10 Steps To Express Sad Emotions In Acting – Practical Guide

Emotional scenes are not easy to play out in a film as a lot of effort is required from the actor/actress. While the scene and entire story are both important, what is most relevant is the character you are playing. This is why you must understand your character to the fullest.

The tips that can help you express sad emotions in acting are outlined in this article.

Table of Contents

How To Express Sad Emotions in Acting?

There are two major things to do if you want to express sad emotions in acting. The first one is to consider the scene, after which you can then proceed to act out the scene.

Consider the Scene

#1: Study the Context

Having a full understanding of the situations surrounding a scene could give you insight into the emotions and motivation of the character you are playing. This is why it is important to study and try to understand the context of the scene. Take time to read the entire script for the particular scene, as this will give you a complete idea of what you need to do.

Have an understanding of the character’s feelings and the life the character had led up until that scene. Also, take note of the relationship between your character and other characters, and make sure to listen and observe other characters in the scene as it may help you recall when and how to respond.

#2: Find Out If the Character Has an Internal Struggle

Although it is good to consider the situation of the character you are playing, it is even more effective to pay more attention to the character and his reaction to the circumstance. Try to delve into the psyche of the character you are playing and show why he reacts to situations or other characters the way he does.

NOTE: For example, for a scene with sad emotions, you must depict why the emotion is important.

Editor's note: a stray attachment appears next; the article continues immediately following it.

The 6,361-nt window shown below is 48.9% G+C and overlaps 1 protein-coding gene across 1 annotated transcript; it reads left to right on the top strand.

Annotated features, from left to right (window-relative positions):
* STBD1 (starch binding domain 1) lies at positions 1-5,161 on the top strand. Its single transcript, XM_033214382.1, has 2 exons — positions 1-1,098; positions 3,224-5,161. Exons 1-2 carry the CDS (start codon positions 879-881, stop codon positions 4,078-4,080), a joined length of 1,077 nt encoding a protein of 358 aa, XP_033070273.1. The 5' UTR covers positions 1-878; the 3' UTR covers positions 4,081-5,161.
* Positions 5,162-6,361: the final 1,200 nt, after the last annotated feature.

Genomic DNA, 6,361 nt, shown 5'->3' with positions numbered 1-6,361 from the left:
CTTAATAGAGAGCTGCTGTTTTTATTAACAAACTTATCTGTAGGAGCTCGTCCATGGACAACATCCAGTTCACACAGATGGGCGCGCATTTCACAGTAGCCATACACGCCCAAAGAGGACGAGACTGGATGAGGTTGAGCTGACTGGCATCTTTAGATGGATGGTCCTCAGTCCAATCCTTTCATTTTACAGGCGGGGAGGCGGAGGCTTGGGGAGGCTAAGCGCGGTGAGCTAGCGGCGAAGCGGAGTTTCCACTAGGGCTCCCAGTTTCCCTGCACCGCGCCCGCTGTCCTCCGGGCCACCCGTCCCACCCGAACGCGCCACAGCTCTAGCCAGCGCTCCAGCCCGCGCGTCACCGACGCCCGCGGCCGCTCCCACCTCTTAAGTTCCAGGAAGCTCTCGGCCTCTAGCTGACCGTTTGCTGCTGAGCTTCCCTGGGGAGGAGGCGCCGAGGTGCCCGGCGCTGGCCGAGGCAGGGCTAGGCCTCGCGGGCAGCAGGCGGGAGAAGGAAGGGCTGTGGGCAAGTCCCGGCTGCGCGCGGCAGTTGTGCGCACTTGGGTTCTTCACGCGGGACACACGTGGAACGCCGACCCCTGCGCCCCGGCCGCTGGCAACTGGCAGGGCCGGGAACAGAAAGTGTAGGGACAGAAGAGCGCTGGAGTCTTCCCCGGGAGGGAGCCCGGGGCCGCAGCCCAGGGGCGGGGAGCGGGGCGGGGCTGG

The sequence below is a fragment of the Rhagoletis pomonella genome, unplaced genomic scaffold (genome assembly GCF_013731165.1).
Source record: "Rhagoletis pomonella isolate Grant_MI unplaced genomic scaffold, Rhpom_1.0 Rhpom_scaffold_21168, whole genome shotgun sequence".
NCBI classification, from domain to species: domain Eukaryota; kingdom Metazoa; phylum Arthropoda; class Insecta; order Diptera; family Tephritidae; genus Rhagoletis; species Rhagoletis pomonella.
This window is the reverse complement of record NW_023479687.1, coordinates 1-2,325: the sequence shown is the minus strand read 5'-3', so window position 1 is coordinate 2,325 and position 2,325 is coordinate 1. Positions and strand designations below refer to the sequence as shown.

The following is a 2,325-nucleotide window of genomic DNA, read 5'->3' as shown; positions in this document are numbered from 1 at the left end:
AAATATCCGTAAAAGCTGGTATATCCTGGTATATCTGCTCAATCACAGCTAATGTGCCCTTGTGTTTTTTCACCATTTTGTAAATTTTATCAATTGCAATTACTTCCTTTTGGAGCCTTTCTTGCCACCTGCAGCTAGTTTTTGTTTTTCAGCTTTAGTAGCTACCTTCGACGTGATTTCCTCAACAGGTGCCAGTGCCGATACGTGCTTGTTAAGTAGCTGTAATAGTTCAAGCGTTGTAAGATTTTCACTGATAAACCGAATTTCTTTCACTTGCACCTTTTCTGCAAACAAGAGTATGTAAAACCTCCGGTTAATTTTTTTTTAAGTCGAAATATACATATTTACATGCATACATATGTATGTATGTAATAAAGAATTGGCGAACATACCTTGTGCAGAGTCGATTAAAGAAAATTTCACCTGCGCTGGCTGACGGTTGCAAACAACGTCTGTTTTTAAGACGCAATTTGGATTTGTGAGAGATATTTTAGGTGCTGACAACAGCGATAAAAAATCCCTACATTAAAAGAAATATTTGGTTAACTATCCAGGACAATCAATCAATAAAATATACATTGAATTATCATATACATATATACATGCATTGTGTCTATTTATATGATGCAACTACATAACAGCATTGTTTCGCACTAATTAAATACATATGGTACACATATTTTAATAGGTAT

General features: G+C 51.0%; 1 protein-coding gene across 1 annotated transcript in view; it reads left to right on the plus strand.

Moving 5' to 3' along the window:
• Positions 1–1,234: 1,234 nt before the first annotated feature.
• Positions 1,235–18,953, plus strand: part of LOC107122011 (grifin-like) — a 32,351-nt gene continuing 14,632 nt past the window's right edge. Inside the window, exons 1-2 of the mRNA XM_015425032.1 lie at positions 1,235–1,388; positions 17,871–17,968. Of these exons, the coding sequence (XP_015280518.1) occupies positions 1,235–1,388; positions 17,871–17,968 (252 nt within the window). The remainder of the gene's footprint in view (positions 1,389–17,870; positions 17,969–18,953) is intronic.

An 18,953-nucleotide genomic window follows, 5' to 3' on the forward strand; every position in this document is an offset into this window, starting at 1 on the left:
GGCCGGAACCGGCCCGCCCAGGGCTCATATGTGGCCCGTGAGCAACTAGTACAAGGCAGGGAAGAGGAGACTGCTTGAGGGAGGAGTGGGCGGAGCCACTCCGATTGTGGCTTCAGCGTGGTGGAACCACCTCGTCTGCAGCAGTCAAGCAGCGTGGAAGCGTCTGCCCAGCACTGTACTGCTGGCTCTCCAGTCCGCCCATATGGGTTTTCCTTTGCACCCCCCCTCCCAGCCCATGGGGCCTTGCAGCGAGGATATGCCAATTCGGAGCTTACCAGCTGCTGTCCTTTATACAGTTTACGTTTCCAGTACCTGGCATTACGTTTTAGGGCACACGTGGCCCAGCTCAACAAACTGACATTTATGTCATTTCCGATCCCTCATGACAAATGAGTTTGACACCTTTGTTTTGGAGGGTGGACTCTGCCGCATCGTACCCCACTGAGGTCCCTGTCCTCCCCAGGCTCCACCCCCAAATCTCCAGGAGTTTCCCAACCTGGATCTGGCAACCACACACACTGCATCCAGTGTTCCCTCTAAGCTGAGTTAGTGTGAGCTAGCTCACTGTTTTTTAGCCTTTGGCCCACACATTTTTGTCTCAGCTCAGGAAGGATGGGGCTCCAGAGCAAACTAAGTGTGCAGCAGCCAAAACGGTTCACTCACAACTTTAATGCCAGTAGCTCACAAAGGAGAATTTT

#3: Take Note of Exclamation Points

Pay attention to the exclamation points in the script for every scene and know how to use them. Depending on the scene, the character you are playing either has to show anger, fear, or joy.

The character may also need to raise their voice. A line must be delivered with force if that line ends with an exclamation point in the script.

NOTE: For example, for a scene with sad emotions, you must depict why the emotion is important.
that the scene determines how to express lines with an exclamation point. Keep in mind that there are many ways to say the same thing, and the situation determines how you say it.[/su_note]

#4: Don’t Forget About Physical Action

Don’t get caught up with having to express the emotions that are required in a scene so much that you forget to portray physical action to back up those emotions.

NOTE: Most scripts note what physical action the character should display, so be sure to express them.

The action of the character you are playing has a lot to say about what they feel, and sometimes their physical actions don’t align with what they say. It is important to read the stage direction of your character in that scene and play it properly.

Act Out the Scene

#5: Follow The Guide to The Emotional Scene

It is good to let yourself go and be taken over by the scene when acting. Emotions can easily flow from objects or people into other objects or people. You must allow the emotions of the scene to flow through you. Immerse yourself into the character you are playing and relate with their feelings and thoughts, and this will be easy to do when you understand your character. Your acting will appear forced if you try to control the emotions of the scene.